SECTION 11. Upon petition of ten per cent of the registered male voters of a town filed with the selectmen at any time within thirty days prior to any annual town meeting, this act shall be

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submitted to the voters of the town at such meeting. The act shall be submitted in the form of the following question to be placed on the official ballot: — "Shall chapter____ of the acts of 1918 relative to limited town meetings be accepted by the town of ______?" If a majority of the voters voting thereon vote in the affirmative, this act shall take effect in that town; otherwise, it shall not take effect.

To the Honorable Senate of the Commonwealth of Massachusetts:

We, the undersigned Justices of the Supreme Judicial Court, have considered the questions, of which a copy with the order relating thereto is hereto annexed, and respectfully submit this opinion:

The questions and the accompanying bill relate to the power of the General Court under the Constitution to enact a general statute abolishing the town meeting form of government and substituting for it a qualified kind of municipal meeting wherein the power to vote shall be exercised alone by certain representative voters, consisting of a percentage of the total number, chosen by their fellows from precincts into which the town is to be divided, such statute to take effect automatically in any town when accepted by the affirmative votes of a majority of the voters at a duly warned town meeting.

The essential and distinguishing characteristic of the town meeting form of government is that "all the qualified inhabitants meet, deliberate, act and vote in their natural and personal capacities, in the exercise of their corporate powers." Warren v. Mayor & Aldermen of Charlestown, 2 Gray 84, 101. Each qualified inhabitant of the town has an indisputable right to vote upon every question presented, as well as to discuss it, or there is no town meeting. This is universally understood as the vital feature of the town system of government as practiced in this Commonwealth continuously from a time long before the Declaration of Independence until the present. This form of local government was the fibre of our institutions when the Constitution was adopted. It is implied whenever the word "town" is used in that instrument. It was held in profound esteem and was guarded with jealous care. The public spirit in Massachusetts which led to the opening battles

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of the Revolution was nurtured and promoted in large measure by the deliberations and votes in the various town meetings. Wheelock v. Lowell, 196 Mass. 220, 227.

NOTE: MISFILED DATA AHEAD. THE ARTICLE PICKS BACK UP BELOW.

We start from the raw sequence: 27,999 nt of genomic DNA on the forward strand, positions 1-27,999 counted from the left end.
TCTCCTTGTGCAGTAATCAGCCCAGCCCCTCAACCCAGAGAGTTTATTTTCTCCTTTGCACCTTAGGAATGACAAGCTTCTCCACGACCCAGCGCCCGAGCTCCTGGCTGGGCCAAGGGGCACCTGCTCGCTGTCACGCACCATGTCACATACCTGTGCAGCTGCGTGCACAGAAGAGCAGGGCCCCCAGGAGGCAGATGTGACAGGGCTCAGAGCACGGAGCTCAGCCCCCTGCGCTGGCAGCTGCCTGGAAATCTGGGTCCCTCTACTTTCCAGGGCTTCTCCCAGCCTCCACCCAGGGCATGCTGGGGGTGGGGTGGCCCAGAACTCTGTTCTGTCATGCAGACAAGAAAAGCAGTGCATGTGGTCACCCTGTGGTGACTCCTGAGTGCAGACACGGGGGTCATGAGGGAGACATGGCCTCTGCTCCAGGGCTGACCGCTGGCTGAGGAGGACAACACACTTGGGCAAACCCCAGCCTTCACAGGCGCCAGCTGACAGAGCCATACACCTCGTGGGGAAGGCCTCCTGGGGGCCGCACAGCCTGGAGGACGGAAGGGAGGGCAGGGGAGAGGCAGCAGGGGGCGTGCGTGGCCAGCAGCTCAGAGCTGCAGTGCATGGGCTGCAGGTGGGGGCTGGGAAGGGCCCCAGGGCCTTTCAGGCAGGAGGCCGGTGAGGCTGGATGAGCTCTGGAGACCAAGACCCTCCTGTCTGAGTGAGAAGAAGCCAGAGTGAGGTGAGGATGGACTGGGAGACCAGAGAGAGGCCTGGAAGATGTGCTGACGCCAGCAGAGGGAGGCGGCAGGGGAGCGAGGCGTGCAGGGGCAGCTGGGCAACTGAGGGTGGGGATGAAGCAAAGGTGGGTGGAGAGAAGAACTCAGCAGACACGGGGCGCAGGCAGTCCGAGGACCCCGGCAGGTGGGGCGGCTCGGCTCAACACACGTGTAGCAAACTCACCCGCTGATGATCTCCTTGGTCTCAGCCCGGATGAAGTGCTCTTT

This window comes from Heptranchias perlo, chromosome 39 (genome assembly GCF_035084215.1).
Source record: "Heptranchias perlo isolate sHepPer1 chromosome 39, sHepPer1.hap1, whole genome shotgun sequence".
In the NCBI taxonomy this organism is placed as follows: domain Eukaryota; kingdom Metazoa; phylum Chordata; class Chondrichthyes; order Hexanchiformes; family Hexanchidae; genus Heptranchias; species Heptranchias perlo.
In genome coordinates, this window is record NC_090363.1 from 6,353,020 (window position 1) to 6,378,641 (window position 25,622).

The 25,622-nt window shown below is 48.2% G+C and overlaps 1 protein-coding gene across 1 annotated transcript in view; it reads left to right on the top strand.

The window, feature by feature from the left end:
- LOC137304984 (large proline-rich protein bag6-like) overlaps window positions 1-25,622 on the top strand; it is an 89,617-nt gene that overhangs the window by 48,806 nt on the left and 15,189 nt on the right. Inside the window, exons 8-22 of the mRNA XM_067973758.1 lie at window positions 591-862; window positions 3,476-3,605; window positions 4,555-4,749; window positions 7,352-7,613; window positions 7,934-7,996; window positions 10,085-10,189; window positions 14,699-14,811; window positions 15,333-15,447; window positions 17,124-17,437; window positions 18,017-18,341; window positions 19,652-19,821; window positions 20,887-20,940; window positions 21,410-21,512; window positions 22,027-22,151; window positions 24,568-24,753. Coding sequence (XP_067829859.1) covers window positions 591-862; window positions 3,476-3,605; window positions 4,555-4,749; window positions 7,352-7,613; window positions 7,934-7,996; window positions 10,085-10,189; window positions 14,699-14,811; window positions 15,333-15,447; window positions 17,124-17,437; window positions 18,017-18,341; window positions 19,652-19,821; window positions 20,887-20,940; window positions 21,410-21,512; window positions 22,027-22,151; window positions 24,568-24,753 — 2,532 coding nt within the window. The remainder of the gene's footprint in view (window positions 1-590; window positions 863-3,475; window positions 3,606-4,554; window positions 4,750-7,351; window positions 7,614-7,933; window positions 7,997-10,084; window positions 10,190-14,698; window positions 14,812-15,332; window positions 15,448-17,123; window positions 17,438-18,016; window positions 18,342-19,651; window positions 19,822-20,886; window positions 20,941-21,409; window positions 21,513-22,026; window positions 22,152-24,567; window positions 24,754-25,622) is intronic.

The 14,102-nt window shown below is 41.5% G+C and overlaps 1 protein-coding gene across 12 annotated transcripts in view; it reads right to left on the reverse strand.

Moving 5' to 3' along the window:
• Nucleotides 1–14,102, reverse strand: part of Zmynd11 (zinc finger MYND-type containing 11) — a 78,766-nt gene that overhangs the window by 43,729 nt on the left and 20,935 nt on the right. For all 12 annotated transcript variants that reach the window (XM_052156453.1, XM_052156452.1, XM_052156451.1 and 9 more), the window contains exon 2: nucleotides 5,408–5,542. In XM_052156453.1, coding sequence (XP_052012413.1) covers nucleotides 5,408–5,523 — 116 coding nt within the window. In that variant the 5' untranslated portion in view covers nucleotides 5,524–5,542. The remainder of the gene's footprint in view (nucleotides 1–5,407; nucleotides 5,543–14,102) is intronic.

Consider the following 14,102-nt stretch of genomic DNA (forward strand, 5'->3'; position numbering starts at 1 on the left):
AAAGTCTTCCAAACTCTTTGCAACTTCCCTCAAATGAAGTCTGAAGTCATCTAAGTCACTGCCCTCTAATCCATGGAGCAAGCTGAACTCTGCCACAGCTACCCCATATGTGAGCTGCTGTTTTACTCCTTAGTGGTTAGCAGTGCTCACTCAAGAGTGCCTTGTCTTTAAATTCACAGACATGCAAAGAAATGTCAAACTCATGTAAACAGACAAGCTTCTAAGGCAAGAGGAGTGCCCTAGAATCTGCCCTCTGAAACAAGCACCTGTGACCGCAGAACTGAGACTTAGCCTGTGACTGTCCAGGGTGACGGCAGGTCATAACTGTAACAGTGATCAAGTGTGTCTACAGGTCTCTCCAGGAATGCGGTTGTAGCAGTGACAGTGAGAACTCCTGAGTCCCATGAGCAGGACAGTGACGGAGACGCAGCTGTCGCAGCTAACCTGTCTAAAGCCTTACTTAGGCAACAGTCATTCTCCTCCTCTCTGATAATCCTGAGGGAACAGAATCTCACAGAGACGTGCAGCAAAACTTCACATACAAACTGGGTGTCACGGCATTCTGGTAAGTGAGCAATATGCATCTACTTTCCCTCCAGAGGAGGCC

It is manifest that this vital feature of the right of each qualified citizen to vote upon every question coming before the town meeting is not preserved in the bill proposed. It was considered doubtful in the early days of the Commonwealth whether the Constitution as originally adopted permitted any substantial change by the General Court in the town meeting form of local government. This doubt prevailed so generally that the second amendment to the Constitution was proposed by the convention of 1820 and was adopted by the people. The purpose and effect of that amendment, reported by a committee of which Daniel Webster was chairman, were clearly set forth by Lemuel Shaw, afterwards Chief Justice, who as a member of that convention was its leading supporter. In debate he pointed out that "The Constitution, as it stands, requires a form of town government, not adapted to the condition of a populous town. The inhabitants of towns meet together for the purpose of giving their votes for town, county, State, and United States officers. In these cases the meeting is not deliberative. But they have another class of duties, which consists in deliberating and acting upon all questions falling within their jurisdiction, in which cases they are to be considered in all respects as deliberative bodies. But the Constitution provides that the inhabitants shall meet and the votes be given in open town meeting; that the votes shall be counted, sorted and declared in open town meeting, in which the selectmen shall preside. These provisions render it imperative that the voters should meet together in one body, be they few or many. . . . This then is the essential difficulty. The General Court can grant powers as occasion may require, but cannot dispense with the mode of organization required by the Constitution. What then is the remedy? It is to authorize such an organization as is adapted to the condition of a numerous people, — such an organization as will admit the inhabitants to meet in sections for the purposes of election, and choose representatives who should meet for the purpose of deliberation, instead of the whole body." Journal Mass. Convention of 1820-21, page 193. That statement of the matter does not appear to have been disputed, but on